Well, things came to a head, and we moved to Ottawa. A little less corn. Still a lot there. Lot of corn. And then I got the call. I got the call from my college roommate saying, “Let me pay you twice as much to work half as hard and get every weekend off.” And I said, “Yes, Lord. Yes, Lord. I hear you, Lord.” I’m going to Greensburg, Pennsylvania, where there’s no corn. Very little corn. Lot of coal, not much corn. So I took those poor, poor children from the small town rural environment with all they knew, all they grew up, and I brought them to the semi big city of Greensburg. And, yes, they had a bus service. I’m telling you, metropolis.

And I thought they were doing okay. Little bumps and bruises along the way, you know, because now they’re in the big city. We went there right at the beginning of school. And I thought they’re being all right. I think they’ll be okay. I think I was kind of excited. And my daughter Rachel, God bless my daughter Rachel, she says what she thinks very loudly. I don’t know where she gets it. Her mom is the most demure and quiet person you would want to meet. It’s a mystery.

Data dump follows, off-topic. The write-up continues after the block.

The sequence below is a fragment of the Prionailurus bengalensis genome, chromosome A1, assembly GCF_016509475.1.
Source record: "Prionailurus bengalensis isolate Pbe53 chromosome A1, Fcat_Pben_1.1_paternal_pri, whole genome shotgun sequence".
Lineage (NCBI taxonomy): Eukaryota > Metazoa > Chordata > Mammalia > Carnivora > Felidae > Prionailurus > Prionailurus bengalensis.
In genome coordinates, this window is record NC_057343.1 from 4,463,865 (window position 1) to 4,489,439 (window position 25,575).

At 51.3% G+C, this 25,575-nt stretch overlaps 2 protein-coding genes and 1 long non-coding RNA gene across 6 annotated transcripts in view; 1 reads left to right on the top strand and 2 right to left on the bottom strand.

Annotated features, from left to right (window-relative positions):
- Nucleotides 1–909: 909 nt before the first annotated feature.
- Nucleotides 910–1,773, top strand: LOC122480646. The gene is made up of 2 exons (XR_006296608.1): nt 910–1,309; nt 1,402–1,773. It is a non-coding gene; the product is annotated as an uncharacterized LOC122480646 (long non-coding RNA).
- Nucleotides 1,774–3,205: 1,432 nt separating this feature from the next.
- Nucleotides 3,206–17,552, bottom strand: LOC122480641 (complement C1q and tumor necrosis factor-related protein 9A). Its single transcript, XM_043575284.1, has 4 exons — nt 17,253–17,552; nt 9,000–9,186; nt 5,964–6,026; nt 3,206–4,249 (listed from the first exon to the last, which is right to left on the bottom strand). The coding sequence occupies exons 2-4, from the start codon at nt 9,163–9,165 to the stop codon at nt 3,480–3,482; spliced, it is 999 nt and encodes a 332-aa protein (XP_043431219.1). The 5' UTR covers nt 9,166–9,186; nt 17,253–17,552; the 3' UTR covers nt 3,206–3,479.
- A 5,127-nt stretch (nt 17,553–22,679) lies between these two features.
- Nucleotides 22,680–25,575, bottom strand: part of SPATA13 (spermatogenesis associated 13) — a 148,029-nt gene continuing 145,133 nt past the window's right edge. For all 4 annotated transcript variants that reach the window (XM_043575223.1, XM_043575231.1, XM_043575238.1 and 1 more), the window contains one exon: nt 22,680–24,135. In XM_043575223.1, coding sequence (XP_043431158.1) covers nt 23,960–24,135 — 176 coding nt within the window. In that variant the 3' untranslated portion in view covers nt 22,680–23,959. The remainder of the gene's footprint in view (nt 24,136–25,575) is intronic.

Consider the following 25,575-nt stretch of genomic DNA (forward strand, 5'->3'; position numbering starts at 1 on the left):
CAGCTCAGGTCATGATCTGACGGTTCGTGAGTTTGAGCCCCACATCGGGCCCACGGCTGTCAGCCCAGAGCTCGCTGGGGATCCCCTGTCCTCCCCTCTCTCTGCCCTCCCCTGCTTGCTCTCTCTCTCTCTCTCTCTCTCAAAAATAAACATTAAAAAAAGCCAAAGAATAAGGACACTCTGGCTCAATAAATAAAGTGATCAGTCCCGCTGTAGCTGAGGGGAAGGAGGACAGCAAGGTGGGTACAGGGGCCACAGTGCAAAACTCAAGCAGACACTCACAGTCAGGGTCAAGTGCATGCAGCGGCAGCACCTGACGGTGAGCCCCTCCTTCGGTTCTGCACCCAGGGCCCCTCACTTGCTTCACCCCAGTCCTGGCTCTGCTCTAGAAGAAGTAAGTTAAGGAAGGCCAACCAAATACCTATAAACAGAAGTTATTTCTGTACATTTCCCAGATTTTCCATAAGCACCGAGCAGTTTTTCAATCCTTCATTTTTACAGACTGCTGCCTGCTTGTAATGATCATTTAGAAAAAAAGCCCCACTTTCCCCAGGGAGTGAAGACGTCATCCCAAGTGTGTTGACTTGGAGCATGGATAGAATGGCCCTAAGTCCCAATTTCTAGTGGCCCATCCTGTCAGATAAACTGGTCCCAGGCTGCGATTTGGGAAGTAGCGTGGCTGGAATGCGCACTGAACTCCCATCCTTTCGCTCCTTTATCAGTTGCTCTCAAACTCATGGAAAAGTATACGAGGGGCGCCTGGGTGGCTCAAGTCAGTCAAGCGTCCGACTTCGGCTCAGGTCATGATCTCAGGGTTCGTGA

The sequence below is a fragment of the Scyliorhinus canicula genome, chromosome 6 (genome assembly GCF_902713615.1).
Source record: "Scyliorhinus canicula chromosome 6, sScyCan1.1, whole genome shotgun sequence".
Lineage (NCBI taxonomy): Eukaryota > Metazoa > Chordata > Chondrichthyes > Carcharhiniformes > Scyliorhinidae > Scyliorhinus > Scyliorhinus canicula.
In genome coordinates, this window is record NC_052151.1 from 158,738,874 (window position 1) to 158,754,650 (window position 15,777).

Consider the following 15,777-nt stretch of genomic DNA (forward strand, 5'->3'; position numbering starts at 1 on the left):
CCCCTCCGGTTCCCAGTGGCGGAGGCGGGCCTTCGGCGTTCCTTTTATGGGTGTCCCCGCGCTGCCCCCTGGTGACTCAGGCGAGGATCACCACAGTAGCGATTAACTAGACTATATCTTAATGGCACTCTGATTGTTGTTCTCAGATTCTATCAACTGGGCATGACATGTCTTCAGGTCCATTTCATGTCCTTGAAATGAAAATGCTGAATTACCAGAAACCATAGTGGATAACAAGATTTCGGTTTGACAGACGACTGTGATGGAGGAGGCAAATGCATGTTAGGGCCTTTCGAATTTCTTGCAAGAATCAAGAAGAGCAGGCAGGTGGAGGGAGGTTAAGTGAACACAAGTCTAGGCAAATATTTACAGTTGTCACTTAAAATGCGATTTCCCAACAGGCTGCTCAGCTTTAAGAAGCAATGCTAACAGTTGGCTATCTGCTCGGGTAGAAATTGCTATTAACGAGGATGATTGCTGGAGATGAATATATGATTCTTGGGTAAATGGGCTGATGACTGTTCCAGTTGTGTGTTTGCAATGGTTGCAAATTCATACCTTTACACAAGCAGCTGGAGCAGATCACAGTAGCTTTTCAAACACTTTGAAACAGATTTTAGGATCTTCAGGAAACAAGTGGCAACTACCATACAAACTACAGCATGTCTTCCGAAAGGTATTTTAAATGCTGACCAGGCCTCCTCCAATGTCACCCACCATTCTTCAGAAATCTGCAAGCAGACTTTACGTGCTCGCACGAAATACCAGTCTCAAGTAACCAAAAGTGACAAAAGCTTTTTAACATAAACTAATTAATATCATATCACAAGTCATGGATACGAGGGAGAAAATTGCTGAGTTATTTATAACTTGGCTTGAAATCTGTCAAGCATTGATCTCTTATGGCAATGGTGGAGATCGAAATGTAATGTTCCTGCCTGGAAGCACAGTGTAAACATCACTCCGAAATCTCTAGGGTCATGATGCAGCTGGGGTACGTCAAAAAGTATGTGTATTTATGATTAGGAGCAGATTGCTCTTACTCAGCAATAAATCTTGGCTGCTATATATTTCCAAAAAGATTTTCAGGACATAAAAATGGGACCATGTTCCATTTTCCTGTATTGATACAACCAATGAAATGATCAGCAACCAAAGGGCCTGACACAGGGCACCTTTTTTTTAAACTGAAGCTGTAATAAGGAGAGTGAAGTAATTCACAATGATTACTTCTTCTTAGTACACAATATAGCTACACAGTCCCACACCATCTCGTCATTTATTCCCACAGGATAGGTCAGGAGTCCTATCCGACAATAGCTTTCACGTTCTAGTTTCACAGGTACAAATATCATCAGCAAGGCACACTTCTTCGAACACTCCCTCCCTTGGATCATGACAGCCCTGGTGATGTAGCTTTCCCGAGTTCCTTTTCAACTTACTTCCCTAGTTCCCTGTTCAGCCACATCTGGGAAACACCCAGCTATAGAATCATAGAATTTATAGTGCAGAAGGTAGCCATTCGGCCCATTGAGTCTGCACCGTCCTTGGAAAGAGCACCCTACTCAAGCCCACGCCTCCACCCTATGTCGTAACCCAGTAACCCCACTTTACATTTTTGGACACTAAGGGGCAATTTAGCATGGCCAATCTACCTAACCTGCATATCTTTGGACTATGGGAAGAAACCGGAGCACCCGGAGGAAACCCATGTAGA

Well, on one of these occasions when she said what she thought, because everybody needs to know it right now and at full volume, it happened with this. Richard? This happened. I don’t know if you can see it. But come autumn, she looked at the neighbors, and they had corn husks on their porch, tied up as decorations. She was freaked out on this. She asked them, “Why do you put trash on your porch?” And then they told her that, well, “We bought it for decoration.” She goes, “You paid for this?” She was totally freaked that there was husks on the porch. Trash, trash on your porch, and you think it’s pretty. What is wrong with these people? What has my dad done to me to bring me here?